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Cataracts

Cataracts are cloudy areas in the eye's lens causing blurred or hazy vision. Some cataracts stay small and don't change your eyesight a lot. Others become large and reduce vision.

PubMed Health Glossary
(Source: NIH - National Institute on Aging)

About Cataracts

A cataract is a clouding of the lens in the eye that affects vision. Most cataracts are related to aging. Cataracts are very common in older people. By age 80, more than half of all Americans either have a cataract or have had cataract surgery.

A cataract can occur in either or both eyes. It cannot spread from one eye to the other.

What is the lens?

The lens is a clear part of the eye that helps to focus light, or an image, on the retina. The retina is the light-sensitive tissue at the back of the eye.

In a normal eye, light passes through the transparent lens to the retina. Once it reaches the retina, light is changed into nerve signals that are sent to the brain.

The lens must be clear for the retina to receive a sharp image. If the lens is cloudy from a cataract, the image you see will be blurred.

Are there other types of cataracts?

Yes. Although most cataracts are related to aging, there are other types of cataract:...Read more about Cataracts NIH - National Eye Institute

What works? Research summarized

Evidence reviews

Using medications (antimetabolites) to avoid scarring after cataract surgery, which might cause failure of a previous glaucoma operation

Review question: We reviewed the evidence on the effect of using medications (antimetabolites) to avoid scarring after cataract surgery, which might cause failure of a previous glaucoma operation. We did not find any trials to include in this review.

Non‐steroidal anti‐inflammatory drugs for treating fluid accumulation in the macula after cataract surgery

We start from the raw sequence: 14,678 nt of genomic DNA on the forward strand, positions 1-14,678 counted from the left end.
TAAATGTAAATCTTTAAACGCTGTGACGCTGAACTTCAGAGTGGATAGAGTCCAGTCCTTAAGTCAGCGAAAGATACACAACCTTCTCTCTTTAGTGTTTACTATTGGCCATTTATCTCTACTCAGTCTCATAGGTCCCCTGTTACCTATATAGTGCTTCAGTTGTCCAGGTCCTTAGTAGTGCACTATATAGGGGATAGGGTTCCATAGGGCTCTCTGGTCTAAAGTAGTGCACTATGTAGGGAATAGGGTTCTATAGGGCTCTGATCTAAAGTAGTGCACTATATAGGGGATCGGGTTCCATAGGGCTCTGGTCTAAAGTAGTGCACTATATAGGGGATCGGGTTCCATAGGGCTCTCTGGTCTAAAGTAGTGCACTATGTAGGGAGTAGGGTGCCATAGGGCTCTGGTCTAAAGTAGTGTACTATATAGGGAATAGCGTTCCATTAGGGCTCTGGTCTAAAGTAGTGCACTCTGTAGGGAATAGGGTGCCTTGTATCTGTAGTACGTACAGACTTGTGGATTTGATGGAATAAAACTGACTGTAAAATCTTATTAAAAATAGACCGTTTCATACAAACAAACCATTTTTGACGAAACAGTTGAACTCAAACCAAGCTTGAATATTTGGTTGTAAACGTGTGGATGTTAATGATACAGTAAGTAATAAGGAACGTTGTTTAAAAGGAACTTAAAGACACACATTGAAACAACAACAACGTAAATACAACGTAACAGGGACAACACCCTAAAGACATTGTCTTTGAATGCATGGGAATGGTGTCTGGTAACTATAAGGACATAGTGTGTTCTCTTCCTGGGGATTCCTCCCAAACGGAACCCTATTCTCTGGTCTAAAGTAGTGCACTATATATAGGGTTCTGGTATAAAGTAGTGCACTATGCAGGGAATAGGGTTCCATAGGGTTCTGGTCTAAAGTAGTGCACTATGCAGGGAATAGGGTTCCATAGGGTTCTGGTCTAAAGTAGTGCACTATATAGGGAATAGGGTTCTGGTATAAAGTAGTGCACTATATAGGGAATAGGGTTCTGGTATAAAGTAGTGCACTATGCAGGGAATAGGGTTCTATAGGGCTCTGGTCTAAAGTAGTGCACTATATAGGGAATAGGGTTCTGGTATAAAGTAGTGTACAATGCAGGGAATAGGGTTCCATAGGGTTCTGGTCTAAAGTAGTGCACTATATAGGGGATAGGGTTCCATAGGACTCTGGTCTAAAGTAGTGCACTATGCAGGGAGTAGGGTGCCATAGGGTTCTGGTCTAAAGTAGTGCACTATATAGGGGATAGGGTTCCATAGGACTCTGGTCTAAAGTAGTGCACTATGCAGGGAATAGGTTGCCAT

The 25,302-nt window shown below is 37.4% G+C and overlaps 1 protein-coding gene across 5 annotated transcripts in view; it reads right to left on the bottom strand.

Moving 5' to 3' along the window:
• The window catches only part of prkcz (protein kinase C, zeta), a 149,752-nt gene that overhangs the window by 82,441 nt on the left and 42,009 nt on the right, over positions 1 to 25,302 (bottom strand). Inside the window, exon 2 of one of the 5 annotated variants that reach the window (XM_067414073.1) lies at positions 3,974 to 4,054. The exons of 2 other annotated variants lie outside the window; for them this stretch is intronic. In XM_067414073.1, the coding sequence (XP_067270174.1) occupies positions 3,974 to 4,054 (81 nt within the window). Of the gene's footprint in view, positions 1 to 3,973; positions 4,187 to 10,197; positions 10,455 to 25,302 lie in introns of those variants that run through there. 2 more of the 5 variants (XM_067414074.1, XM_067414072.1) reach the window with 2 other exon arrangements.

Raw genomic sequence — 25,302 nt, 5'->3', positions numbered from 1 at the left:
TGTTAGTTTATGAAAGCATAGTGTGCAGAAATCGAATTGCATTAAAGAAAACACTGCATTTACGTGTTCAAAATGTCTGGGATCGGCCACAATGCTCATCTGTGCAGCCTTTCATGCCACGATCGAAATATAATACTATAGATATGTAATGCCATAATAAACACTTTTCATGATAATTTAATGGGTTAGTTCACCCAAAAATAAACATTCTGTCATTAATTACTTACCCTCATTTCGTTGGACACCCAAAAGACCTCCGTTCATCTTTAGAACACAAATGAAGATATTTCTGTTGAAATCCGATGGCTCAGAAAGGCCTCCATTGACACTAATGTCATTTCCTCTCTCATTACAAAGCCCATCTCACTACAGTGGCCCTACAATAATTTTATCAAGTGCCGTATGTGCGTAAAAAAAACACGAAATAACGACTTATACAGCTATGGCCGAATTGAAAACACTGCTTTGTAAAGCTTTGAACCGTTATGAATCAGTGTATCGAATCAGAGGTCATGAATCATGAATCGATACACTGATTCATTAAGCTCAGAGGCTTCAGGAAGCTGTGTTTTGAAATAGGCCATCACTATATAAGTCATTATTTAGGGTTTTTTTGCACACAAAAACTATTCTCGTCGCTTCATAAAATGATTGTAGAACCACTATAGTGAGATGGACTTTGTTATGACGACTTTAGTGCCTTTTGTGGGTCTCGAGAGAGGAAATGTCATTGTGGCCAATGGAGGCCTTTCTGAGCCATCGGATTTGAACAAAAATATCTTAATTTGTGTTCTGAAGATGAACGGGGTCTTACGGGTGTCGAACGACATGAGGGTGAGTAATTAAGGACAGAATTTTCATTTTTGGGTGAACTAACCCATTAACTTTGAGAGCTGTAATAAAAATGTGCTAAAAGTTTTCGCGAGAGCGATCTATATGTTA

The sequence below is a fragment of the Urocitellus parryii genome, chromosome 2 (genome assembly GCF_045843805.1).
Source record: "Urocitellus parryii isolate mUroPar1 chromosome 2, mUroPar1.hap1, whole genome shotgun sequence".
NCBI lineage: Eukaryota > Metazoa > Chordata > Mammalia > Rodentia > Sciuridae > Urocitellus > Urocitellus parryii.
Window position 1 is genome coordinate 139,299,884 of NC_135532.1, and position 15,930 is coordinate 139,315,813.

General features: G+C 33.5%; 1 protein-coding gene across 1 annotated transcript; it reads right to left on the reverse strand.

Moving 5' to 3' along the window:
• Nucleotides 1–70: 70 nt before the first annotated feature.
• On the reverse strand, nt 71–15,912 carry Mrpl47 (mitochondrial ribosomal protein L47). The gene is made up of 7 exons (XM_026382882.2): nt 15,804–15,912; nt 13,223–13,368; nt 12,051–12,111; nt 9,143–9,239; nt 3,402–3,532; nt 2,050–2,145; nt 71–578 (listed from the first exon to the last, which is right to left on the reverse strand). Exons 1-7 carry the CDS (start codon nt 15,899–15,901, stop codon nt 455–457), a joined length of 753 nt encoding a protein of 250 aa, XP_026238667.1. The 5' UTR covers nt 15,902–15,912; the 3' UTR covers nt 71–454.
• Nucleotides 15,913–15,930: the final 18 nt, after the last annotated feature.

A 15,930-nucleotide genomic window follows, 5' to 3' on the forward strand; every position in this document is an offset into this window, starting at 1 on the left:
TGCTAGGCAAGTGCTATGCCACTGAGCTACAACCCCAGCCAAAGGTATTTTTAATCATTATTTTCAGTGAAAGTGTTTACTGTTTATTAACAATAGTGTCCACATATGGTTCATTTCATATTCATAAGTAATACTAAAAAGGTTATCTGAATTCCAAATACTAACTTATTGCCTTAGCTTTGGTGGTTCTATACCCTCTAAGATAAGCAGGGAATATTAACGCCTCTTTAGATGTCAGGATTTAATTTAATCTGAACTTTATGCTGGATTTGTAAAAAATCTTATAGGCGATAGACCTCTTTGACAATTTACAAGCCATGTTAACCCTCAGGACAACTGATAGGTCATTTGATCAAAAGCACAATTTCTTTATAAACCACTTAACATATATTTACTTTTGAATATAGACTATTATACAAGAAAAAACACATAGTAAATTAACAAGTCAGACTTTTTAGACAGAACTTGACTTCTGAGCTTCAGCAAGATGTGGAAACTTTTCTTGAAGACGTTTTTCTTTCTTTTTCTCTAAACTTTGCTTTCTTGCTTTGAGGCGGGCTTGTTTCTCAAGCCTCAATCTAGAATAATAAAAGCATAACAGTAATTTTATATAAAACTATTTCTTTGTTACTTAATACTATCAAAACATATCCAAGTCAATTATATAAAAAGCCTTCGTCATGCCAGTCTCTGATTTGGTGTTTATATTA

Cystoid macular oedema (CMO) is the accumulation of fluid in the macula (central retina) due to leakage from capillaries. Clinically significant CMO following cataract surgery is a complication of unknown cause. Acute CMO, defined as oedema of less than four months duration, often gets better spontaneously. This review included seven randomised controlled trials with a total of 266 participants. Four trials studied the effects of non‐steroidal anti‐inflammatory agents (NSAIDs) in chronic CMO while the other three examined the effect of NSAIDs in acute CMO. This review found two trials which showed that topical NSAID (0.5% ketorolac tromethamine ophthalmic solution) has a positive effect on chronic CMO and a third trial which was supportive of this finding (albeit not statistically significantly so). One study suggested no effect and our review suggests further work is needed for a more conclusive decision regarding use of NSAIDS in chronic CMO. Similarly, the effects of NSAIDs in acute CMO remain unclear and this too needs further investigation.

Antioxidant vitamins for preventing and slowing the progression of age‐related cataract

A cataract occurs when the normally clear lens in the eye becomes cloudy. Cataracts are the leading cause of correctable reduced vision worldwide. Most cataracts develop slowly with normal aging. However, cataracts also may be related to genetic diseases and medical conditions such as diabetes. Other factors such as poor nutrition, sun damage, radiation, corticosteroids, smoking, alcohol, eye trauma or other eye surgery may influence cataract formation.

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Summaries for consumers

Cataracts: Cataract surgery